Ways to cope with rejection in Job Interviews

Handful of job openings posted on the online application platform. But only three openings catching your attention; supposedly they’re your dream jobs. Then goes on the resume submissions which, to much delight, gets accepted. Next you sit for the interview; post which you get into day-dreaming about joining your dream company. And finally the much-awaited letter enters your mail; only to hit you hard with the notification of you being rejected!

Job Interview

Now even the mention of it sounds horrifying, doesn’t it? Obviously getting spun down for the position you fervently wanted, irrespective of the phase you’re in your job process, is absolutely ugly and depreciating to one’s self-assurance. Most people are defenseless to disappointments as when it spirals with alacrity, they often overlook the larger depiction, which by the way is very normal. Some let this get on them so hard that the world seems to be ending for them but on thinking objectively, one could see the possibilities of building their strengths, address typicality of issues they’re facing and finally work on what they want. Passion has no backups and sees no darkness if handled properly. So, here are few tips to get on post heartbreak from job interviews.

Address the issues

Try decoding what the company really wants. More job experience or a higher degree or better technical knowledge – if you’re less at any of the stated criteria of the company they will seek a candidate with better scopes. This does not mean you are not meant for your dream company. It simply is a reminder of the saying, “Nothing comes easy.” Another common reason for rejection in interviews is anxiety. This is a public psychological thing in most of the cases because in today’s market the companies are slaves to competency and they seek candidates with much comprehensive replies. The pressure of this along with other factors like fear of being miscommunicated or bearing the wrath of a moody interviewer can really make people lose their mind. To overcome this, it is suggested that one consults help from seniors or experienced people. Also, it is likely that you’ll overcome nervousness as well as have a good idea of what companies want if you keep attending multiple interviews.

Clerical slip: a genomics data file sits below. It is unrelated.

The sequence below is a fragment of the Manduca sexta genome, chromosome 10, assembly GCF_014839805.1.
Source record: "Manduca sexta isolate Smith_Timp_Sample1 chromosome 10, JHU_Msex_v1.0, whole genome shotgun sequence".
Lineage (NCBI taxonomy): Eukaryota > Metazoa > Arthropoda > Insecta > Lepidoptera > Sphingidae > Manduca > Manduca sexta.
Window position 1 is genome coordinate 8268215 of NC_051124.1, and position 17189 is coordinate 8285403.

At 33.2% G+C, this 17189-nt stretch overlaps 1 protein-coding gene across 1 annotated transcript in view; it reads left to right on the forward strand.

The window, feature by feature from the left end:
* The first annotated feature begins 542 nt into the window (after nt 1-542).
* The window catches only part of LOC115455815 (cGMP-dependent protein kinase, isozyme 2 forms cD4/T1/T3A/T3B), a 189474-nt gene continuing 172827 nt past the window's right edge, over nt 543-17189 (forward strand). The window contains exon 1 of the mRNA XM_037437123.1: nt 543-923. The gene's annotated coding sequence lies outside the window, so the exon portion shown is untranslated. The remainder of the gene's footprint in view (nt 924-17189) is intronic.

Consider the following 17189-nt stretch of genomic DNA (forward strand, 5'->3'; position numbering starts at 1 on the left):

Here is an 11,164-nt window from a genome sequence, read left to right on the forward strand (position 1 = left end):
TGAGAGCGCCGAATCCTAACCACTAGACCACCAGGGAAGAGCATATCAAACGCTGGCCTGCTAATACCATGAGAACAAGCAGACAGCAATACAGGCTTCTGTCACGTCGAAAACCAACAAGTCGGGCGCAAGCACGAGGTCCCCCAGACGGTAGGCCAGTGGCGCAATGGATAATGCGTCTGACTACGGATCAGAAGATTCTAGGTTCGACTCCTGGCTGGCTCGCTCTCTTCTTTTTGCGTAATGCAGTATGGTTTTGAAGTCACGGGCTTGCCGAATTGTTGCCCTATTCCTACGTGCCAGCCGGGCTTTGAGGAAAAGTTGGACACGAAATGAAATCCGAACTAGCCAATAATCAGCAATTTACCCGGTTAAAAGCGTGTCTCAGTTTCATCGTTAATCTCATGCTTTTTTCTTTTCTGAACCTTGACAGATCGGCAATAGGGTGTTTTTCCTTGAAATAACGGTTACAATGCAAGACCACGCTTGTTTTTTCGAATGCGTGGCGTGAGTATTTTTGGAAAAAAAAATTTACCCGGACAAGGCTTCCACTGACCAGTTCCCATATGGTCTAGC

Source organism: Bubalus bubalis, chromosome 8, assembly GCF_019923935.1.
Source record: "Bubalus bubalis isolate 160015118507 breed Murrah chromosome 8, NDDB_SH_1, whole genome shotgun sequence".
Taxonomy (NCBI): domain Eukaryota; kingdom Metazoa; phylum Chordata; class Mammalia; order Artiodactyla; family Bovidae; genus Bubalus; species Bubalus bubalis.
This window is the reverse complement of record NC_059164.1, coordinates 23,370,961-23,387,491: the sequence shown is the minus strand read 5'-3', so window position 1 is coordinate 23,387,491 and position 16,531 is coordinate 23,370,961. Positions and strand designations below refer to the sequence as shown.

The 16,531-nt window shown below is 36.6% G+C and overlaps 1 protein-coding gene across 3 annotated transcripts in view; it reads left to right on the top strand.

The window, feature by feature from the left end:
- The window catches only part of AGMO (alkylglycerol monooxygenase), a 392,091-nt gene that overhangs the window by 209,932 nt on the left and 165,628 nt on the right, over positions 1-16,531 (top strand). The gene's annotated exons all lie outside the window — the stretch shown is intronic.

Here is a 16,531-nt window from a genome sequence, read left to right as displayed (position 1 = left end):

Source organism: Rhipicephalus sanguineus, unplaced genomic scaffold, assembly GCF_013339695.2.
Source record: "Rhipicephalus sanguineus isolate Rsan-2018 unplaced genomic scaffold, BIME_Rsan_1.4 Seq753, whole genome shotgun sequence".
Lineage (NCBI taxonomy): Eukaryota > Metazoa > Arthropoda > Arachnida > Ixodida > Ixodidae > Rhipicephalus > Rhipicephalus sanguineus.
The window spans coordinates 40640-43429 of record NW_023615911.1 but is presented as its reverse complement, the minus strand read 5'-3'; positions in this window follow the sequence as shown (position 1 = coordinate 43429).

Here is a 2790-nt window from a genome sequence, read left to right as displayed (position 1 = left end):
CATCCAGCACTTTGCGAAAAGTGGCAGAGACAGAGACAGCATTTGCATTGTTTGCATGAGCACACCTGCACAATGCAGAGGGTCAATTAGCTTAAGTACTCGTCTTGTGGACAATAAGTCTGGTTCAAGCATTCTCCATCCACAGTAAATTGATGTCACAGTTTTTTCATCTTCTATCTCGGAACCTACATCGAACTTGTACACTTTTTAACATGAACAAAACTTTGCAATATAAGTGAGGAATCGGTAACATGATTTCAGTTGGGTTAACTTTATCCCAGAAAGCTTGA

Be ready with plan B

As far as your career is concerned, it would be practical to be ready with other opportunities. Obviously this doesn’t mean you give up on your dreams but then keeping yourself occupied while you keep on preparing for your dream job is a better idea. This makes one confident, independent and efficient in the long-run. Pinning your hopes for one specific job without having anything else having your back is an immature decision.

Seek for feedback

This is a tricky part as not everybody is comfortable with criticism. However if criticism is constructive and you think you’re strong enough to list down your shortcomings and rise again, then you’re on! While not all companies give feedbacks to interviewees, yet there is no harm in asking about the same. Infact it leaves a good impression on them because self-evaluation is rare.

Measure your strengths

Rejection is not a way to decide your abilities. Also, rejection is not failure. Often people perceive this as the biggest botch in their life because it’s a blow to the ego and demotivation to the personality. But it is not a reason enough to give up. Before somebody else tells you, gather yourself and contemplate your strengths. Make a list of how you are good in what and what to do with it. Others will always compliment you and boost up your strengths but when you realize what actually makes you different, its time you let the curtains rise.

This pretty much sums up what you must do when you’ve fallen into one of those ‘pits’. Patience is virtue and time is the greatest healer. So don’t let negative situations get on you. You only know your true worth after you fall down.

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